The Cupid Effect, by Dorothy Koomson

>> Saturday, September 10, 2011

TITLE: The Cupid Effect
AUTHOR: Dorothy Koomson

PAGES: 342

SETTING: Contemporary England
TYPE: Chick Lit

There’s something magical about Ceri D’Altroy . . .

After leaving London to follow her heart’s desire to become a psychology lecturer, Ceri D’Altroy vows to leave her matchmaking ways behind her for good. Unfortunately, all she seems to do is inspire the new people she meets to change their lives.

There’s Ed, who’s decided to declare his love to a woman who is way out of his league; Mel and Claudine, two long-term friends who are now tempted to start an illicit affair; and Gwen, the chain-smoking head of department who has a deep, dark secret she only wants to share with her new employee.

No-one who comes into contact with Ceri is ever the same again. Could this unsuspecting young woman be modern-day Cupid?
Ceri D'Altroy has a perfectly good life in London. Her professional life is stable and successful and she's financially secure. Her personal life, however, is not up to the same standard. Not just her love-life (although that's not going too well, either): Ceri is the sort of person people tend to confide in, but in her case, they do so to a ridiculous extent. She's tired of being everyone's Agony Aunt, while not having anyone who really cares about her problems.

She needs a change. Ceri's dream has always been to become a psychology lecturer, and so she decides to give up on her life in London and go back to Leeds, where she went to university, to pursue that dream. Yes, it means she'll have to go back to being a lodger, when she's used to having her own flat, but it's a chance to have a clean start. No more Agony Aunt Ceri, she's going to mind her own business. But as you might suspect, it's not as easy as that.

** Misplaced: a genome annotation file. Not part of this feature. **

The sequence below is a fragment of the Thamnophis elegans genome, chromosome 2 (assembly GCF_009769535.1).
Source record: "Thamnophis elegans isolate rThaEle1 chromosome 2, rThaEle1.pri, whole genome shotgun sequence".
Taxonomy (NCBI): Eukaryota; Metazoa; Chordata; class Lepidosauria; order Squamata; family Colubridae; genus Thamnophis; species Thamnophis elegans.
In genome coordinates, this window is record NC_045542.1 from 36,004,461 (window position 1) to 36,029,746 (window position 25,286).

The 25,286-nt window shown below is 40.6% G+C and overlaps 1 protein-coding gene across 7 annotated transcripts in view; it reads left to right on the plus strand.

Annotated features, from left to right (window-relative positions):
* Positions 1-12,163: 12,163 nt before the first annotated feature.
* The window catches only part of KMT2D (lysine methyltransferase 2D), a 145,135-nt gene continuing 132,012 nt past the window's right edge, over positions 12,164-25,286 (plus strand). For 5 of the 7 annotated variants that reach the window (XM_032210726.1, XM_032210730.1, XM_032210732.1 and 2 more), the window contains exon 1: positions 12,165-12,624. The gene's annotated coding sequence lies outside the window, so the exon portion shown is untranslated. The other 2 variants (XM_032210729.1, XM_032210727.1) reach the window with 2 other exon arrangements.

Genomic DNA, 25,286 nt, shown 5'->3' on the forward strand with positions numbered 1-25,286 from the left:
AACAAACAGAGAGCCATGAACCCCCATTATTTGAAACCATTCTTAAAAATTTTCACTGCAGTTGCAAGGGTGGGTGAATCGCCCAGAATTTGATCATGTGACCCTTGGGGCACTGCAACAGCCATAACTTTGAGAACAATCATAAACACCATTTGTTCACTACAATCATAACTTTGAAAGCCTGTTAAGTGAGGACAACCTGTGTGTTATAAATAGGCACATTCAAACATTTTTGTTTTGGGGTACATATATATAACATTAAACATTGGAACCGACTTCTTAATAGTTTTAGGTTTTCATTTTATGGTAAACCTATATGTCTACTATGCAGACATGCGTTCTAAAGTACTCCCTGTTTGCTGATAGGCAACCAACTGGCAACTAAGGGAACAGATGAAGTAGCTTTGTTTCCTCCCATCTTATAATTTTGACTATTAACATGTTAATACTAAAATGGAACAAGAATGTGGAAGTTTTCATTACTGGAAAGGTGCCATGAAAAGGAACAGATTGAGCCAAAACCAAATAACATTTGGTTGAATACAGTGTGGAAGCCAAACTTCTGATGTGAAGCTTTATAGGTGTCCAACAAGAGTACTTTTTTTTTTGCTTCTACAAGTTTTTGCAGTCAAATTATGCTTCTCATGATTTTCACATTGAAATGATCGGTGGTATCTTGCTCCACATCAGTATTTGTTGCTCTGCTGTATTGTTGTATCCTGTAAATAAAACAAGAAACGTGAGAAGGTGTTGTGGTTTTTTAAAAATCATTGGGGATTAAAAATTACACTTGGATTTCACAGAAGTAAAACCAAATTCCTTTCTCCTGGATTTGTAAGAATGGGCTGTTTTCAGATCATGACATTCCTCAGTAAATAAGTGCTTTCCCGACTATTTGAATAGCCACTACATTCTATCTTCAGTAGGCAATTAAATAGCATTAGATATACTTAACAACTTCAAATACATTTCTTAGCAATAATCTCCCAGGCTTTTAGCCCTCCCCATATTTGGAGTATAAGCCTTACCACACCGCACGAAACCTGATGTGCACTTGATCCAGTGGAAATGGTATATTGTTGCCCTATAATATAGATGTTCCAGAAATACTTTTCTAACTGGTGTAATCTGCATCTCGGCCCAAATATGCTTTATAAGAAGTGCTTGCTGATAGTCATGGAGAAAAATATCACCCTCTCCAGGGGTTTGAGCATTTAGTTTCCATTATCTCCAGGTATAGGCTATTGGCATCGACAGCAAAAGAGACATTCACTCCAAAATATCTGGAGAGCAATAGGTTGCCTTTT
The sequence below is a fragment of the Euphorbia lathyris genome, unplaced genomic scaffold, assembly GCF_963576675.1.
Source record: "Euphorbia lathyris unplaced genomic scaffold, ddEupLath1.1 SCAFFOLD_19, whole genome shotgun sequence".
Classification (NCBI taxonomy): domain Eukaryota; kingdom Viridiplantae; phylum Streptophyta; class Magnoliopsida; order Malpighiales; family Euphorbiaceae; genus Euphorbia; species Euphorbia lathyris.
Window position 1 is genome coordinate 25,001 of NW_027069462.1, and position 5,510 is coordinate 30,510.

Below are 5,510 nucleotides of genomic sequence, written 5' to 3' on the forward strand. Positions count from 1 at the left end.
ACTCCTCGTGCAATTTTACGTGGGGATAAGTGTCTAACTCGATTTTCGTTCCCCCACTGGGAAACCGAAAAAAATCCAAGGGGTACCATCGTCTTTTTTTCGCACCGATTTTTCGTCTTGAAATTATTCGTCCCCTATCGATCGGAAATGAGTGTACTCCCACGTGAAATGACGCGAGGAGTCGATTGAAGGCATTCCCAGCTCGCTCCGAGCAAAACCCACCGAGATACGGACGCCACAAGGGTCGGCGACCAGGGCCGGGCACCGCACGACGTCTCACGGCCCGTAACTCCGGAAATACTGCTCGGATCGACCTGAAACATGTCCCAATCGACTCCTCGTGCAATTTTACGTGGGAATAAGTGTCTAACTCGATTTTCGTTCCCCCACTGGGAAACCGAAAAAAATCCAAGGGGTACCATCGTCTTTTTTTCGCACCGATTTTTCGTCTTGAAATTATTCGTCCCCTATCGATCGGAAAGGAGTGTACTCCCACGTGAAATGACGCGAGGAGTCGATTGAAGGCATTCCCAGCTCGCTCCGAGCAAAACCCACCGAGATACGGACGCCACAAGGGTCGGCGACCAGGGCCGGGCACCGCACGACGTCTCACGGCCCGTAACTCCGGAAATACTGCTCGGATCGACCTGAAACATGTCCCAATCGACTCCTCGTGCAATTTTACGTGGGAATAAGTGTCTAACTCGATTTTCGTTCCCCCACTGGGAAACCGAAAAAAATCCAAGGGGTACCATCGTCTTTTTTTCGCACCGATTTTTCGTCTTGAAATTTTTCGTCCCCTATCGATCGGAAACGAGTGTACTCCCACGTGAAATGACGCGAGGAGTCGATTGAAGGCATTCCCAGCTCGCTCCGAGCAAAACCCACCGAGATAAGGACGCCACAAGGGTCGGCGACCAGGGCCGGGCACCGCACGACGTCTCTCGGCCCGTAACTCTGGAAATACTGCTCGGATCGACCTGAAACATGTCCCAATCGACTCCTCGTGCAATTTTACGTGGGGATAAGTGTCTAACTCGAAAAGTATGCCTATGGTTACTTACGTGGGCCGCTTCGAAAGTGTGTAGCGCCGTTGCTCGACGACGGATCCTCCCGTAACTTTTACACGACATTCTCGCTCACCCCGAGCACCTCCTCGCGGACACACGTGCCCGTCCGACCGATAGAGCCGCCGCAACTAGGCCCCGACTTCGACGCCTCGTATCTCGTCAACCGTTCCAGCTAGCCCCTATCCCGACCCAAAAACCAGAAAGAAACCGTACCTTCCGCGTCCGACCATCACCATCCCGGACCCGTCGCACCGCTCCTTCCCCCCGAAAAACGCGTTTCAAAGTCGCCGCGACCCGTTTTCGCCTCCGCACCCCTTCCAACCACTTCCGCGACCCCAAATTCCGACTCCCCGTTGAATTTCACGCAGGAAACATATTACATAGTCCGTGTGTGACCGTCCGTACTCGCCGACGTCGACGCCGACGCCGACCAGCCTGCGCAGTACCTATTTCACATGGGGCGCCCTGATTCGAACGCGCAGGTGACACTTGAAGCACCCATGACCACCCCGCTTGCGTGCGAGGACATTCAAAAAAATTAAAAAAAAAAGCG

This is Koomson's first book, but it doesn't really show. Her writing is assured and her plotting smooth. The one thing that makes The Cupid Effect's place in her bibliography clear is the tone. Koomson's books have got progressively more heart-wrenching and angsty, so in comparison to My Best Friend's Girl and Good Night, Beautiful, this is positively light-hearted. The level of angst is more akin to the fabulous The Chocolate Run: i.e. more chick lit with a heart than women's fiction that leaves you flattened.

Ceri is a lovely character, very much an Emma figure, whose efforts to help her friends often result in chaos. It was a lot of fun to see her deal with all the new people in her life and come to terms with herself. The book doesn't have a dominating central plot, and can sometimes feel a bit meandering, but I enjoyed Ceri so much that I was quite content to go along for the ride.

The cover I link to above is the edition I've got, but the one to the right seems to be the most recent one. I quite like both (much better than this ugly one, which seems to want to hide the fact the heroine is black) but this one probably reflects the amount of romance in the book better. Ceri does get her happy ending and her romance, but it's not the focus of the book. It didn't disappoint me, but I think it would be best to come into the book not expecting a romance novel proper.



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